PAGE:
Decarbonization might be the hottest market trend, and Budweiser is hopping on the train. No, this doesn’t mean that the next six-pack you buy will be without any of the fizzy-ness. It means that the alcohol giant is the latest of a series of corporations to announce their intent to move away from carbon emissions and into the use of renewables to power all business operations. As part of parent company Anheuser-Busch InBev’s recently announced pledge to achieve net-zero carbon emissions across its entire value chain (including all partnered bars worldwide) by the year 2040, Budweiser has launched a program called The Energy Collective to get that process started. This program follows a pledge made by the company in 2015 to brew its beer with 100 percent renewable energy sources by 2025, a goal Budweiser claims is already near completion worldwide.
Given the optimistic outlook on the energy usage of its brewing operations, The Energy Collective looks to build on this progress by focusing on the status of energy consumption at bars and restaurants within its value chain.
This poses a different set of challenges than simply converting power sources for in-house breweries from traditional energy to renewables. It requires a coordinated effort across a broader range of smaller businesses, each with its independent setup and ownership. To go from enacting corporate policy to a smaller number of large brewhouses is an entirely different undertaking than doing the same for thousands of businesses around the globe.
To combat this logistical hurdle, Budweiser has centered the mission behind The Energy Collective around a partnership-based approach.
This means that it will be looking to work on a local level, collaborating with renewable energy producers to offer cost incentives for bars in the area. Local businesses could see significant cost savings by signing up for the initiative, making the decision to switch from traditional energy to a clean alternative the obvious one in the minds of bar owners.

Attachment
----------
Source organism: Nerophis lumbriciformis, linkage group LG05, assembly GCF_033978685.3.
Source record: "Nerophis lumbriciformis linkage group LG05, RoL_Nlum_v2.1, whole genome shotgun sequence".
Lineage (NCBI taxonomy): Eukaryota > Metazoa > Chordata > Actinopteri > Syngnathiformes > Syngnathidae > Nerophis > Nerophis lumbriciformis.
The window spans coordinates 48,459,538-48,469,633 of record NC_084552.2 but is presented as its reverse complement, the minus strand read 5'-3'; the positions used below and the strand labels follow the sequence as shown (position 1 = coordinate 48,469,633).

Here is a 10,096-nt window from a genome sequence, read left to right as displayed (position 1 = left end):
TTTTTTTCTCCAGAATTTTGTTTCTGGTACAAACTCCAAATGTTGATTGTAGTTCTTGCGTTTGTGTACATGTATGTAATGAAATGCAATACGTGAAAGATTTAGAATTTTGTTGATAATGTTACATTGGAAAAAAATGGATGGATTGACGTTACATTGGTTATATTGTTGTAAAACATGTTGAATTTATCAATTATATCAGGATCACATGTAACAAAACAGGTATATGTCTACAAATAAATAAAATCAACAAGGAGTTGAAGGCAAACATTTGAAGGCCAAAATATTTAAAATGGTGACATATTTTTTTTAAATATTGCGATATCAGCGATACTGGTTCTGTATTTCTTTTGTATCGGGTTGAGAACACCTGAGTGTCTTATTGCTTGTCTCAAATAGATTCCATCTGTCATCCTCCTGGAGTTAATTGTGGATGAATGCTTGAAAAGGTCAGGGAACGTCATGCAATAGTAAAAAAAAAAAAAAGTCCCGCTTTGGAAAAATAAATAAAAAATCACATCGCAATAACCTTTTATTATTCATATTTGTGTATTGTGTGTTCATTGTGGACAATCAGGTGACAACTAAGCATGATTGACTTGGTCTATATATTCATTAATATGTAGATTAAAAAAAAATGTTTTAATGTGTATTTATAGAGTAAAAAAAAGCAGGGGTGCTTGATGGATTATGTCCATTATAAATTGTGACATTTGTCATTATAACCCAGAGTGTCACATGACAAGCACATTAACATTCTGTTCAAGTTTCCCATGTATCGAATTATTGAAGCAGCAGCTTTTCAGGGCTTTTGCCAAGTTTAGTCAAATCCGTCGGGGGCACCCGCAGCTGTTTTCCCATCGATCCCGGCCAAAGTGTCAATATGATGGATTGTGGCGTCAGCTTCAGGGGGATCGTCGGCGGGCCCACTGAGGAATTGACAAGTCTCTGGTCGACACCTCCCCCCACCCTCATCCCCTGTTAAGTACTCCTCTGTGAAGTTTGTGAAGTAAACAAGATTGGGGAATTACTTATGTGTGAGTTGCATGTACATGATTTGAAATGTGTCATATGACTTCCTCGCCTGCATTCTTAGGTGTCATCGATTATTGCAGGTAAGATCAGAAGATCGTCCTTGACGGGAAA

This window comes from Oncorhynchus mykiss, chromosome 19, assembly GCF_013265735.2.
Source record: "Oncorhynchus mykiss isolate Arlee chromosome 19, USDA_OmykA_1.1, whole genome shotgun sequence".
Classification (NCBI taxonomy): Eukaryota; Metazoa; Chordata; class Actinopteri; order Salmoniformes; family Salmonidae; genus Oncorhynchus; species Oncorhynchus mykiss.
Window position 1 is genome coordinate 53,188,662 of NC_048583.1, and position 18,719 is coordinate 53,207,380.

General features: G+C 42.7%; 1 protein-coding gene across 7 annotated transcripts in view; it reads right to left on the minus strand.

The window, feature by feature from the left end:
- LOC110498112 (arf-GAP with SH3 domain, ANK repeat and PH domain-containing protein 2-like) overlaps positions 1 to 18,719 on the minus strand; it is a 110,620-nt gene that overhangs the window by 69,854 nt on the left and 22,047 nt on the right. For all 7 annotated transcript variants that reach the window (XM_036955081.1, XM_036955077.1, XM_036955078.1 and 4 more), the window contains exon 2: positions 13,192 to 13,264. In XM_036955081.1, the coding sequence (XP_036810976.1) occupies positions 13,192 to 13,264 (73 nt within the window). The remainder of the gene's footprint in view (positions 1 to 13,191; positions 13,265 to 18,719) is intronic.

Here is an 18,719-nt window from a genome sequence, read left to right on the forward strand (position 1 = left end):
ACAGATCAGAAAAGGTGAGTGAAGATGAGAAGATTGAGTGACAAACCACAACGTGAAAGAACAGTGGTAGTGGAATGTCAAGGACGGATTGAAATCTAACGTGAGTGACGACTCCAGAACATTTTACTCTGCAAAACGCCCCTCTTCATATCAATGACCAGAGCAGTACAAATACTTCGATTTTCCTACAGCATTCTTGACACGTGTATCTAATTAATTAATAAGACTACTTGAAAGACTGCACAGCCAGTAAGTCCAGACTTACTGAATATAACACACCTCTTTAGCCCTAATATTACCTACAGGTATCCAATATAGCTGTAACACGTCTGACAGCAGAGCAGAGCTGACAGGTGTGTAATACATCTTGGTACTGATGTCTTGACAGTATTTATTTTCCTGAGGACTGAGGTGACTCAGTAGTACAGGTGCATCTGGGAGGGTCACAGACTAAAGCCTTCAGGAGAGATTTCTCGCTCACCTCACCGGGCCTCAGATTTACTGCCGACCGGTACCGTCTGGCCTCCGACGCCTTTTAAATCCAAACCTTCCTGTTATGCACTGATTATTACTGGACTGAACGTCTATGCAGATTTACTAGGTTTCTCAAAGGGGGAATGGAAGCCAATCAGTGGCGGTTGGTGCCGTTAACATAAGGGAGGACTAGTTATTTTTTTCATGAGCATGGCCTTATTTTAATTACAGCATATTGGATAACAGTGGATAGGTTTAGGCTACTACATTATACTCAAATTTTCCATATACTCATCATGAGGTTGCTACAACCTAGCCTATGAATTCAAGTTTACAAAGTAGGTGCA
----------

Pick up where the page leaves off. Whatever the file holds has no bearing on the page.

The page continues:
This would also allow businesses to advertise their sustainability efforts to potential patrons, which could drive increased business. “Consumers crave a better world where the things they love are sustainable,” says Todd Allen, Budweiser’s vice president of global marketing. “The Energy Collective is helping facilitate the powering of things people love with renewable electricity while helping close the gap between what consumers want and what companies can do.”
Though the global rollout has only recently begun, Budweiser’s efforts to test this approach in places like Brazil and Ireland have already seen significant success. In Brazil, the company partnered with regional provider Lemon Energy to provide hundreds of bars with affordable access to clean energy, resulting in almost 300 metric tons of carbon savings annually. This will be accompanied by further plans to convert as many as 250,000 pubs within the country to renewables, removing an equivalent of nearly 8,000 cars from the road.
A similar story is true in Ireland, where thousands of bars like Limerick’s Jerry Flannery’s have seen their own financial benefits. “I’ve already been able to reduce my monthly electricity costs by about 10 percent,” says Will Morgan, general manager at Jarry Flannery’s. “It’s also been a conversation starter with many of my customers to discuss the importance of renewable electricity and creating a brighter future for us all.”
The rollout of The Energy Collective is one of many sustainability-related initiatives that Anheuser-Busch InBev has taken part in. By partnering with agricultural tech company Indigo Ag, Anheuser-Busch has made strong investments in the future of regenerative farming, a practice that allows farmers to sequester carbon from the atmosphere. Anheuser-Busch has also shifted to using zero-emission trucks for freight operations by collaborating with electric trucking manufacturer BYD Motors, which paves the way for an impressive degree of wide-ranging sustainability in operations for such a large corporation.